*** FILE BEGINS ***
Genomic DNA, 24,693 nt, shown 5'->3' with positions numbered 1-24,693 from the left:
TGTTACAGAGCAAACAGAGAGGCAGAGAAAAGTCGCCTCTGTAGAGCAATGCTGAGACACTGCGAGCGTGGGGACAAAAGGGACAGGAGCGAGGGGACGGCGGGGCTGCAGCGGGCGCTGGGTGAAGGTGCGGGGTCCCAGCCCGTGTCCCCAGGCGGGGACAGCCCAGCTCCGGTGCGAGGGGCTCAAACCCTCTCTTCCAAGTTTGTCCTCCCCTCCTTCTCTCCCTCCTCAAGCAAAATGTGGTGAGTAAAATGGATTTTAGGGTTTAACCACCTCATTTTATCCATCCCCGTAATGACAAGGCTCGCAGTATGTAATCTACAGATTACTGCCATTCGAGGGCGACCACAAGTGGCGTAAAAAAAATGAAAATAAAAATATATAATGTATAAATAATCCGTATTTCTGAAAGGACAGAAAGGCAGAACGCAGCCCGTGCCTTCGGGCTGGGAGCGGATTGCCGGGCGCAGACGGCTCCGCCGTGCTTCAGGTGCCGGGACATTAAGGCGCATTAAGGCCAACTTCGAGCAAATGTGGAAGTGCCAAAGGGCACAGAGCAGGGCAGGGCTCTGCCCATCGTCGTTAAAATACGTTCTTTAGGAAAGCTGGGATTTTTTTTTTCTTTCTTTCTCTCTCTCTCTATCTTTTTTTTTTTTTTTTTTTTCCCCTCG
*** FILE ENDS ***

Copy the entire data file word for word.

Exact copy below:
Genomic DNA, 24,693 nt, shown 5'->3' with positions numbered 1-24,693 from the left:
TGTTACAGAGCAAACAGAGAGGCAGAGAAAAGTCGCCTCTGTAGAGCAATGCTGAGACACTGCGAGCGTGGGGACAAAAGGGACAGGAGCGAGGGGACGGCGGGGCTGCAGCGGGCGCTGGGTGAAGGTGCGGGGTCCCAGCCCGTGTCCCCAGGCGGGGACAGCCCAGCTCCGGTGCGAGGGGCTCAAACCCTCTCTTCCAAGTTTGTCCTCCCCTCCTTCTCTCCCTCCTCAAGCAAAATGTGGTGAGTAAAATGGATTTTAGGGTTTAACCACCTCATTTTATCCATCCCCGTAATGACAAGGCTCGCAGTATGTAATCTACAGATTACTGCCATTCGAGGGCGACCACAAGTGGCGTAAAAAAAATGAAAATAAAAATATATAATGTATAAATAATCCGTATTTCTGAAAGGACAGAAAGGCAGAACGCAGCCCGTGCCTTCGGGCTGGGAGCGGATTGCCGGGCGCAGACGGCTCCGCCGTGCTTCAGGTGCCGGGACATTAAGGCGCATTAAGGCCAACTTCGAGCAAATGTGGAAGTGCCAAAGGGCACAGAGCAGGGCAGGGCTCTGCCCATCGTCGTTAAAATACGTTCTTTAGGAAAGCTGGGATTTTTTTTTTCTTTCTTTCTCTCTCTCTCTATCTTTTTTTTTTTTTTTTTTTTCCCCTCG